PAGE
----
CNN Business’ Rachel Crane sat down with Nelson last week to touch on all those topics and more. Below is a transcript of that conversation, which has been lightly edited for length and clarity.
CNN Business: It seems unrealistic, that the 2024 deadline for Artemis, NASA’s moon landing program, is going to be met. How optimistic are you?
I’m soberly realistic. The goal is 2024, but space is hard. And we know when you are pushing the edge of the envelope, often there are delays. There’s a number one factor and that’s safety, and it’s involving humans. There might be a delay, but the goal is late 2024.
Oversight officials recently put the cost of Artemis at $86 billion through 2025. Is that a fair estimate? How much do you think the all-in cost of Artemis will be?
Remember it’s another three years away. The selection of astronauts is going very carefully, but remember it’s not just going to be one landing. There are going to be a number of landings over a 10-year period. And so there’s gonna be lots of opportunities.
Interestingly, the first astronauts class where there was considerable diversity of women as well as minorities was the class of 1978. It was the first space shuttle astronaut class, and we have seen the astronaut corps be very diverse ever since.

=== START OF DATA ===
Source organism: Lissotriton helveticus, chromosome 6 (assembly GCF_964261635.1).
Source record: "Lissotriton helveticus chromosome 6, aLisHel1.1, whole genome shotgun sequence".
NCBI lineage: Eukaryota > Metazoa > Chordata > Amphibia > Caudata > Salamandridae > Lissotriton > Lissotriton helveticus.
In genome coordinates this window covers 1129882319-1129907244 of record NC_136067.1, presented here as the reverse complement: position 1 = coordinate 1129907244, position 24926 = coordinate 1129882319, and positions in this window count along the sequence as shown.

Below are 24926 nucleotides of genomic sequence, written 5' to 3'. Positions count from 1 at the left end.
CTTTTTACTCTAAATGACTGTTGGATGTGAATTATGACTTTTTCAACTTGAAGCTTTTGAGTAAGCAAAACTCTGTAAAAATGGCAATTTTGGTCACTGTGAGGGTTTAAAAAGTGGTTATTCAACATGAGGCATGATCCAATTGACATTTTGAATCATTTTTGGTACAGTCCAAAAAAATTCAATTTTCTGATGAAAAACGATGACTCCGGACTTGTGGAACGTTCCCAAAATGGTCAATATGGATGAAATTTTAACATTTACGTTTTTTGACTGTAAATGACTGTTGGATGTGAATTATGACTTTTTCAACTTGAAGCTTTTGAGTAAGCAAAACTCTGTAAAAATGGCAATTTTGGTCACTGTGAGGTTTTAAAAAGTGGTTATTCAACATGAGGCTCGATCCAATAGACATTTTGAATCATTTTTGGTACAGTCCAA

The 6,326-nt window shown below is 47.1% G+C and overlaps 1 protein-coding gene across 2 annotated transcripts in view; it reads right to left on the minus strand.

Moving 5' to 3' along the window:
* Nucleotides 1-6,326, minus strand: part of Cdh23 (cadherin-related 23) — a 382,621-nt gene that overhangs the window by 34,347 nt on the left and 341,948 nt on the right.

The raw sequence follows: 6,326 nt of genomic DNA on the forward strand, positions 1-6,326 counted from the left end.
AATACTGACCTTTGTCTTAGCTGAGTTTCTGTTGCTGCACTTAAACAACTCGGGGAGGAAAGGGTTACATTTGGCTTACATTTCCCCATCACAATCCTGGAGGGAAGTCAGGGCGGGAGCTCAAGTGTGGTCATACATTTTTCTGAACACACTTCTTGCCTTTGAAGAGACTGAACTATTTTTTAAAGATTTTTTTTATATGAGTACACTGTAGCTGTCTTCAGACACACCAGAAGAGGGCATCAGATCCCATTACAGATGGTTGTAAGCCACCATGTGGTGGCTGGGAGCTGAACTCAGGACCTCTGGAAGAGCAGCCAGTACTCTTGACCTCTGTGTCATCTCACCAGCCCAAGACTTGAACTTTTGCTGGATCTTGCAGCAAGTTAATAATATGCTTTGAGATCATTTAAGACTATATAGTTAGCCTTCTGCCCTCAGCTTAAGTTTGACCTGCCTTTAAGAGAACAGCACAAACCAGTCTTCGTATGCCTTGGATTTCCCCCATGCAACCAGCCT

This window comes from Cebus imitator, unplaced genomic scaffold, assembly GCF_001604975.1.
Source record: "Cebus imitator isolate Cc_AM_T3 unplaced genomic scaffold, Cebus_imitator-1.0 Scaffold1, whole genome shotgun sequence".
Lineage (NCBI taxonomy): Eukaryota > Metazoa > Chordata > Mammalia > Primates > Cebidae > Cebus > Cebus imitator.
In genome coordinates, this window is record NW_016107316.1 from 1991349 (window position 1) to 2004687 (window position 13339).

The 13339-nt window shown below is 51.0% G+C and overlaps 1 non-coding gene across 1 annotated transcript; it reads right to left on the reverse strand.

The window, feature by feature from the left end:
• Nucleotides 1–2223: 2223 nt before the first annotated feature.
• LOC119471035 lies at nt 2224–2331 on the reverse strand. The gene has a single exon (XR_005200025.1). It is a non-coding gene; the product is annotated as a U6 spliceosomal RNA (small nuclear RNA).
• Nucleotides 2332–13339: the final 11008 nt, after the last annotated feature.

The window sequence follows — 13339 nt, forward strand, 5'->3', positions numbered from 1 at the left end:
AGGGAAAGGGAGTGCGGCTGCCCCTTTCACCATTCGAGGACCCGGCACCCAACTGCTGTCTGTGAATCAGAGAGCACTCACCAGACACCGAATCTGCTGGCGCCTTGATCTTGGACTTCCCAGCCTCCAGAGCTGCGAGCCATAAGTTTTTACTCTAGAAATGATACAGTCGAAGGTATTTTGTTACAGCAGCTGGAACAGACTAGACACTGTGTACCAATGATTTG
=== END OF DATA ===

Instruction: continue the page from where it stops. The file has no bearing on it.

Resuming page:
As for the selection announcement, it won’t be that soon, but it will happen. So stay tuned.
That’s not for me to say. We are in the blackout period that we do not comment on it until the General Accounting Office makes their decision. We expect that around the first of August, and then we’ll know.
Were you surprised they contested the outcome?
No, usually, these big contracts like this are contested. Whether it’s military launch contracts or NASA contracts.
But if the GAO rules in favor of those who are protesting the contract, It would potentially really delay the Artemis lunar landing because you would start the contracting process over.